Building a business out of old bricks

| Siphesihle Matyila
One of the brick sellers at “Etheni” watches as a truck offloads old bricks. Photo by Masixole Feni.

At Sweet Home Farm in an area known as Etheni near Brown Farm in Philippi, a number of families are making a living by selling recycled bricks for R1.50 a brick. New bricks retail for around R6.95.

Mbuyiseli Rhasawe, a member of one of about four families recycling the bricks, says they sometimes get the bricks for free, but sometimes drivers want money for the bricks.

“The prices vary … We sometimes buy a truck load for R300 or R500, then we sell for R1.50 a brick,” says Rhasawe.

As with any other informal trading business, some days are better than others. “We work out doors so we depend mostly on the weather. If it rains, we cannot work,” he says.

A young man, Rhasawe looks after his mother and his siblings. He says his family depends on whatever he can bring home.

There are four stands in the site. Each one has to compete for the bricks when a truck arrives.

Zodwa Gelem and her child, Sophumelela, sit on the side of the road waiting for buyers. Photo by Masixole Feni.

Nontsha Mbangi, 58, has been in the business the longest – 15 years. She lives with her husband, six children and five grandchildren. Their only source of income is the money she gets from her business and child support grants for two of her grandchildren.

“The money that I make here is really not enough for me and my big family, but it is better than sitting at home and doing nothing,” says Mbangi.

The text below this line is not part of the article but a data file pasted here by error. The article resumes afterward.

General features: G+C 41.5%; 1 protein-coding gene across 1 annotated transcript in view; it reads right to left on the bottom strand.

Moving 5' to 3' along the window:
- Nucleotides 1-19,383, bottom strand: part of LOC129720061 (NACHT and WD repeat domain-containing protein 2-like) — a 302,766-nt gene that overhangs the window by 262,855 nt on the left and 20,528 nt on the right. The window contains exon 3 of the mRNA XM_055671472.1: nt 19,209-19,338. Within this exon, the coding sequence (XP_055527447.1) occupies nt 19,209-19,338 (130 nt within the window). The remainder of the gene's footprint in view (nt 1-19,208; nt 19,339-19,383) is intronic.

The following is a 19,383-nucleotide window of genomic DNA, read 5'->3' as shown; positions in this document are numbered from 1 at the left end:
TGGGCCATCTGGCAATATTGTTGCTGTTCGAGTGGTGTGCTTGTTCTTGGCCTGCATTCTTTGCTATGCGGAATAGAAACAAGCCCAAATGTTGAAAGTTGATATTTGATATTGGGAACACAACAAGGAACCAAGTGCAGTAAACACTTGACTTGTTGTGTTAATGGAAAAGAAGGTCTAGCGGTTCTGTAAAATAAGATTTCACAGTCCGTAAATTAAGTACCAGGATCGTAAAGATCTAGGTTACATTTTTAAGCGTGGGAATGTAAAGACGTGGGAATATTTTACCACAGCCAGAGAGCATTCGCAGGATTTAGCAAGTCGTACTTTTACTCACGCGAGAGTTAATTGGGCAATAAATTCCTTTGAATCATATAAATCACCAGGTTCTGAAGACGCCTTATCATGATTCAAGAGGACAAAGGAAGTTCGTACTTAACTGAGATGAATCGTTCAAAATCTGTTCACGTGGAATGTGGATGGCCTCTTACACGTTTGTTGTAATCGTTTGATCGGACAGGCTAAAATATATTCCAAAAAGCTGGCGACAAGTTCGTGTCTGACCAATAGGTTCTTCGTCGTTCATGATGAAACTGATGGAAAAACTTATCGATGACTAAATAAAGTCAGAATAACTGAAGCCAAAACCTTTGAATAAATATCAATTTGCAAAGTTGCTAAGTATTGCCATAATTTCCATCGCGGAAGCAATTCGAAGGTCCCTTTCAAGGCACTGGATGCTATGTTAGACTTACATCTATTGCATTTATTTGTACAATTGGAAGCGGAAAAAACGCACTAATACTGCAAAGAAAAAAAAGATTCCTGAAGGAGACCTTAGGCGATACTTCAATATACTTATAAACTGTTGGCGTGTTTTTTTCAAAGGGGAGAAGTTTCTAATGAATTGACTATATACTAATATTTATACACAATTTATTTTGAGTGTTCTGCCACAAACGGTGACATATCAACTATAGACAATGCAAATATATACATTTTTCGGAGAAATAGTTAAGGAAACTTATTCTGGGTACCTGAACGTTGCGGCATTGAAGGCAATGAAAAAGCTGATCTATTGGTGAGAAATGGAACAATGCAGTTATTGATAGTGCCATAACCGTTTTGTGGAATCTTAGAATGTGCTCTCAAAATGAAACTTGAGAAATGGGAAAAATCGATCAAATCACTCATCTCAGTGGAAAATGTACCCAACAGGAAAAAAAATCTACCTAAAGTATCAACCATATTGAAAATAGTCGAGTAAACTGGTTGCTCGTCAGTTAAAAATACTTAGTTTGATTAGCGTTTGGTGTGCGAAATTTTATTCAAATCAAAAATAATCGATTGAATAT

Her children are all unemployed so they help her with cleaning and piling the bricks.

One of the young men working at recycling bricks is 19-year-old Mpho Dyadya. He said he only works when he needs money for drugs.

“Things are very bad back at home. My family hates the sight of me. They don’t even give me food because they say I’m a good for nothing. Whenever I eat their food, they always chase me out of the house,” he said.

Dyadya dropped out of school when he was in grade seven. He is struggling to find proper work and he has turned to drugs.

He receives R1 per brick. He has to push for at least 100 bricks a day to buy essentials such as soap and toothpaste. The rest he spends on drugs.

“I only come here to make a quick buck for myself. I get about R100 a day, depending on how hard I push myself,” says Dyadya.

A truck offloads bricks after the scramble for its cargo. Picture by Masixole Feni.

While GroundUp was interviewing Dyadya, a truck pulled up and everyone ran to negotiate with the driver. Swear words were flying. Nontsha Mbangi managed to negotiate with the driver and gave him R300.

A buyer, who asked to remain anonymous, said he prefered buying bricks from Etheni as he supports “the hustle”. He gets 200 bricks for R300. “I buy material here every day because I run a business. I’m a builder, so whenever I have a client, this is where I get my material for a reasonable price.”

The place known as Etheni where the recycled brick sellers operate. Photo by Masixole Feni.

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